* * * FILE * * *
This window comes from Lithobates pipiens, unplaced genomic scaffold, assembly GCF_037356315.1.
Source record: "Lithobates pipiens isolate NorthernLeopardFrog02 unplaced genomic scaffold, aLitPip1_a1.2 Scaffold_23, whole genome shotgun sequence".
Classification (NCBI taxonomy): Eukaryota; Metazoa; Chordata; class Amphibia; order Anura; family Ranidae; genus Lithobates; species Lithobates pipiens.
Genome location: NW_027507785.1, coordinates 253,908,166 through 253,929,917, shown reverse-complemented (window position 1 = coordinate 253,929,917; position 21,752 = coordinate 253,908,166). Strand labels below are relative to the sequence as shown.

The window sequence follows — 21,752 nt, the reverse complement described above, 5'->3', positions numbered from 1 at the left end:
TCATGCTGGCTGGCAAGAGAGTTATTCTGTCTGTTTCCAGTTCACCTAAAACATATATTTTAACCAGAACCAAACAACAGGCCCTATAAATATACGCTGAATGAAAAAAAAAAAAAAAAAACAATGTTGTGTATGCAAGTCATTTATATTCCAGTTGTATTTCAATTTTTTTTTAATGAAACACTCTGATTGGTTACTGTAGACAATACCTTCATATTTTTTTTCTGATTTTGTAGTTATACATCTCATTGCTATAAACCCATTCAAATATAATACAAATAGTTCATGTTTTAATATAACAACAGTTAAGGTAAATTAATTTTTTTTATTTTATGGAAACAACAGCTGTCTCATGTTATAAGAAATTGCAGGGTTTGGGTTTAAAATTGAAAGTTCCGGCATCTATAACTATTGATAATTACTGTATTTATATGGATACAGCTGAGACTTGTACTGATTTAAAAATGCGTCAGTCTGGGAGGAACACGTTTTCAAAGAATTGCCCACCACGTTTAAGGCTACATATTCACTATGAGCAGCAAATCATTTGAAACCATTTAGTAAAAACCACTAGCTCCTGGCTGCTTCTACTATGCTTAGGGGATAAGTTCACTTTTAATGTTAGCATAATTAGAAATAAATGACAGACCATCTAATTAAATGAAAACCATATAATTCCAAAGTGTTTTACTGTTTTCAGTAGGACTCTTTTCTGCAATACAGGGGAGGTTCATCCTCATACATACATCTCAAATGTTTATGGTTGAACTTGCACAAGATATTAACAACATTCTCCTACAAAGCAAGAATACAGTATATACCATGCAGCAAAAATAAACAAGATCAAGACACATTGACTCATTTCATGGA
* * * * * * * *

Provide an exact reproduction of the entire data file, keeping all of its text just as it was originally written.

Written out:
This window comes from Lithobates pipiens, unplaced genomic scaffold, assembly GCF_037356315.1.
Source record: "Lithobates pipiens isolate NorthernLeopardFrog02 unplaced genomic scaffold, aLitPip1_a1.2 Scaffold_23, whole genome shotgun sequence".
Classification (NCBI taxonomy): Eukaryota; Metazoa; Chordata; class Amphibia; order Anura; family Ranidae; genus Lithobates; species Lithobates pipiens.
Genome location: NW_027507785.1, coordinates 253,908,166 through 253,929,917, shown reverse-complemented (window position 1 = coordinate 253,929,917; position 21,752 = coordinate 253,908,166). Strand labels below are relative to the sequence as shown.

The window sequence follows — 21,752 nt, the reverse complement described above, 5'->3', positions numbered from 1 at the left end:
TCATGCTGGCTGGCAAGAGAGTTATTCTGTCTGTTTCCAGTTCACCTAAAACATATATTTTAACCAGAACCAAACAACAGGCCCTATAAATATACGCTGAATGAAAAAAAAAAAAAAAAAACAATGTTGTGTATGCAAGTCATTTATATTCCAGTTGTATTTCAATTTTTTTTTAATGAAACACTCTGATTGGTTACTGTAGACAATACCTTCATATTTTTTTTCTGATTTTGTAGTTATACATCTCATTGCTATAAACCCATTCAAATATAATACAAATAGTTCATGTTTTAATATAACAACAGTTAAGGTAAATTAATTTTTTTTATTTTATGGAAACAACAGCTGTCTCATGTTATAAGAAATTGCAGGGTTTGGGTTTAAAATTGAAAGTTCCGGCATCTATAACTATTGATAATTACTGTATTTATATGGATACAGCTGAGACTTGTACTGATTTAAAAATGCGTCAGTCTGGGAGGAACACGTTTTCAAAGAATTGCCCACCACGTTTAAGGCTACATATTCACTATGAGCAGCAAATCATTTGAAACCATTTAGTAAAAACCACTAGCTCCTGGCTGCTTCTACTATGCTTAGGGGATAAGTTCACTTTTAATGTTAGCATAATTAGAAATAAATGACAGACCATCTAATTAAATGAAAACCATATAATTCCAAAGTGTTTTACTGTTTTCAGTAGGACTCTTTTCTGCAATACAGGGGAGGTTCATCCTCATACATACATCTCAAATGTTTATGGTTGAACTTGCACAAGATATTAACAACATTCTCCTACAAAGCAAGAATACAGTATATACCATGCAGCAAAAATAAACAAGATCAAGACACATTGACTCATTTCATGGA